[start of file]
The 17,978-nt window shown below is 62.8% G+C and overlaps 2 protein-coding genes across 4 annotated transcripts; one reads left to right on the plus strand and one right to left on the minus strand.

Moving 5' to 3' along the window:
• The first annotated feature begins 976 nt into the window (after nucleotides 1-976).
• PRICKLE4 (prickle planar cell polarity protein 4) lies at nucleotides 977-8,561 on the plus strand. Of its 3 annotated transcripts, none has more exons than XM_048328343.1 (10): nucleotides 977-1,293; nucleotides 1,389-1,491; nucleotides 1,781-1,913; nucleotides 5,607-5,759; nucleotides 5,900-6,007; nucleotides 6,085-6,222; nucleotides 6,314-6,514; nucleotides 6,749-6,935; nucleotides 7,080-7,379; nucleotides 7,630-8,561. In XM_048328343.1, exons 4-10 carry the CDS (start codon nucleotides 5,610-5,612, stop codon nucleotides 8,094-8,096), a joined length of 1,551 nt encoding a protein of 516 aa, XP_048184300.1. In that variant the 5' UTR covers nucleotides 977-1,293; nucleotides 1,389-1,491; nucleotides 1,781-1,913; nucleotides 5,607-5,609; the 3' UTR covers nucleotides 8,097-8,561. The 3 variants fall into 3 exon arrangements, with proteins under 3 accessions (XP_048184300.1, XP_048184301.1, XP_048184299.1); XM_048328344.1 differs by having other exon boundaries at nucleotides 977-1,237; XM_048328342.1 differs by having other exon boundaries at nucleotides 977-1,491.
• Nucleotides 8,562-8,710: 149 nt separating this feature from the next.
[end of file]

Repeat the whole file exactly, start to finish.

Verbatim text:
The 17,978-nt window shown below is 62.8% G+C and overlaps 2 protein-coding genes across 4 annotated transcripts; one reads left to right on the plus strand and one right to left on the minus strand.

Moving 5' to 3' along the window:
• The first annotated feature begins 976 nt into the window (after nucleotides 1-976).
• PRICKLE4 (prickle planar cell polarity protein 4) lies at nucleotides 977-8,561 on the plus strand. Of its 3 annotated transcripts, none has more exons than XM_048328343.1 (10): nucleotides 977-1,293; nucleotides 1,389-1,491; nucleotides 1,781-1,913; nucleotides 5,607-5,759; nucleotides 5,900-6,007; nucleotides 6,085-6,222; nucleotides 6,314-6,514; nucleotides 6,749-6,935; nucleotides 7,080-7,379; nucleotides 7,630-8,561. In XM_048328343.1, exons 4-10 carry the CDS (start codon nucleotides 5,610-5,612, stop codon nucleotides 8,094-8,096), a joined length of 1,551 nt encoding a protein of 516 aa, XP_048184300.1. In that variant the 5' UTR covers nucleotides 977-1,293; nucleotides 1,389-1,491; nucleotides 1,781-1,913; nucleotides 5,607-5,609; the 3' UTR covers nucleotides 8,097-8,561. The 3 variants fall into 3 exon arrangements, with proteins under 3 accessions (XP_048184300.1, XP_048184301.1, XP_048184299.1); XM_048328344.1 differs by having other exon boundaries at nucleotides 977-1,237; XM_048328342.1 differs by having other exon boundaries at nucleotides 977-1,491.
• Nucleotides 8,562-8,710: 149 nt separating this feature from the next.